That is a false premise because you are ASSUMING without any proof of fact that the person or persons who have aquired the "pirated copy" would have actually bought the work in question.
or that they had the available funds to have done so.
in court this would and should be objected to on the basis of
"facts not in evidence" and/or "based on supposition."
Borders had an obsolete buisness model that failed in the face
of these three facts:
1)that people simply don't read books as much as they used to
2)when people do the research to find the title & author of a book they want
it's only a few additional mouse clicks to have the book simply appear in their mailbox in 48-72hours
3)and while the shift to e-readers is still ongoing that is taking a bite out of borders buisness as well.
For #2 & #3 you can probably blame Amazon.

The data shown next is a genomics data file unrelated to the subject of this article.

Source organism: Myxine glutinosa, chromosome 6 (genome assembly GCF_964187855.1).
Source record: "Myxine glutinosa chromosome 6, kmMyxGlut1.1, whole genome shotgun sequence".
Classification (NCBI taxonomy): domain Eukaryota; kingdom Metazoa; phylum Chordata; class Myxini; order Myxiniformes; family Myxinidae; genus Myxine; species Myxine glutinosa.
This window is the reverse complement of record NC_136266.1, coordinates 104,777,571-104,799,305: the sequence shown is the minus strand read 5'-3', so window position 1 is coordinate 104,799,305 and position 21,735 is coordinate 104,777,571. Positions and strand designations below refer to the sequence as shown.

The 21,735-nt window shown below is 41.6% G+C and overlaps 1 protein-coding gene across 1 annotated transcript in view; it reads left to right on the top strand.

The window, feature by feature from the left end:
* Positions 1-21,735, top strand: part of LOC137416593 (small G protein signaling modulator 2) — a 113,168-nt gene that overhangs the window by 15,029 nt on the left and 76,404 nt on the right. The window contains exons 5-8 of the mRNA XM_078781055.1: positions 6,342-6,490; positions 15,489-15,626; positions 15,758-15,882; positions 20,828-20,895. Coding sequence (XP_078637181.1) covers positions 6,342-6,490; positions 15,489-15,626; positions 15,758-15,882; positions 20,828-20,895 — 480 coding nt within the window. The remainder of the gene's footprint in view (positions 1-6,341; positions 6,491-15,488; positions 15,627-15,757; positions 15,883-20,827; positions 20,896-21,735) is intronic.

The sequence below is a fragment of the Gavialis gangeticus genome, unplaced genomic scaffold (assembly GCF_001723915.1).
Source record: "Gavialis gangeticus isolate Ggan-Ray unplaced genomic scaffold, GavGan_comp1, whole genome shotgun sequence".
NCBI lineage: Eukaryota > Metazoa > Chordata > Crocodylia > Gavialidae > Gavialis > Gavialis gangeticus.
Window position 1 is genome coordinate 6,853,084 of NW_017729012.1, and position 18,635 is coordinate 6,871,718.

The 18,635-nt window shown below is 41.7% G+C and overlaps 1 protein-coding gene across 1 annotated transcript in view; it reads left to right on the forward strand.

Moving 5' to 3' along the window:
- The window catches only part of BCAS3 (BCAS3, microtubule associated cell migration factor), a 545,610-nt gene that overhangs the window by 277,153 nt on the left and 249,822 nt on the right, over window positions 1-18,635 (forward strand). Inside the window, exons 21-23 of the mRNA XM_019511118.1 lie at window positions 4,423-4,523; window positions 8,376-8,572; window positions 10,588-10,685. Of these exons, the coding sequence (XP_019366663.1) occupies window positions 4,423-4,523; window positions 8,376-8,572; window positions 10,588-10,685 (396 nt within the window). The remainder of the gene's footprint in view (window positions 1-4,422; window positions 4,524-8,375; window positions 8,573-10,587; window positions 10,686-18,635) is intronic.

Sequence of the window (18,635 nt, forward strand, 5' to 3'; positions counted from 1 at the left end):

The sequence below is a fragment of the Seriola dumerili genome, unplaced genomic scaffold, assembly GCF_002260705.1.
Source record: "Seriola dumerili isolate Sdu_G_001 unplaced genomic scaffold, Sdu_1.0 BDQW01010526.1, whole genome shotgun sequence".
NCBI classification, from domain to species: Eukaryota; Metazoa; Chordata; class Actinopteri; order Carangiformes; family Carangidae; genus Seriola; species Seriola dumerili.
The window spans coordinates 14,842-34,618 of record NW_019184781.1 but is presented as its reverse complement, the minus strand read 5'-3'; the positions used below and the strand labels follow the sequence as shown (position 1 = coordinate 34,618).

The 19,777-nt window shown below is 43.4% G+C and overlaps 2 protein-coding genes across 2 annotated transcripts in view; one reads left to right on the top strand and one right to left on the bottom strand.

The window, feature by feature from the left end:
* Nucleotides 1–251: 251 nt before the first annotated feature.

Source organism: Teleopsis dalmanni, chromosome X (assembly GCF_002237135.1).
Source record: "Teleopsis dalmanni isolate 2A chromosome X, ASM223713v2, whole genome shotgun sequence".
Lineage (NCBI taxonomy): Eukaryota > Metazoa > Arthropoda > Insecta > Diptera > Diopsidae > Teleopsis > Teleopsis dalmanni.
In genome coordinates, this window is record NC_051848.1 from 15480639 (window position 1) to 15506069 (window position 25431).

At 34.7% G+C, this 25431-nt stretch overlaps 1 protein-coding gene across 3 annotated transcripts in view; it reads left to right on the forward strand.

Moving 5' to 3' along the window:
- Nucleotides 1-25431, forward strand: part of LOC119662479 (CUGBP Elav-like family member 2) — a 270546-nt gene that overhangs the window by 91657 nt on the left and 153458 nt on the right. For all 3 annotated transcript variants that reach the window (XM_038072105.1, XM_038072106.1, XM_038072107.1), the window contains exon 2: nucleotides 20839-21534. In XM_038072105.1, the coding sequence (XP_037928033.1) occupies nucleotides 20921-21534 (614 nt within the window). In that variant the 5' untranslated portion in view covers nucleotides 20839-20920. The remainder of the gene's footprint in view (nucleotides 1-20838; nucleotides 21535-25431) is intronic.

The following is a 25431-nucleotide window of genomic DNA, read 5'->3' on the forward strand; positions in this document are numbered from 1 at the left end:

Amazon killed borders as thoroughly as bad management at dorders did.
How do I know there was bad management at Borders?
They are out of buisness aren't they?
Even Microsoft give you a 30-day trial of an operating system before you are forced by "activation"
to lock it to that particular system.
Basically giving you 30days to determine if there are unresolvable conflicts on a particular system
with that new OS, no you can't return it if you fail, but frankly for what they charge for an OS and all that it does I consider an OS to be a bargin compared to some other software, like Adobe Acrobat or the professional version of M$ office.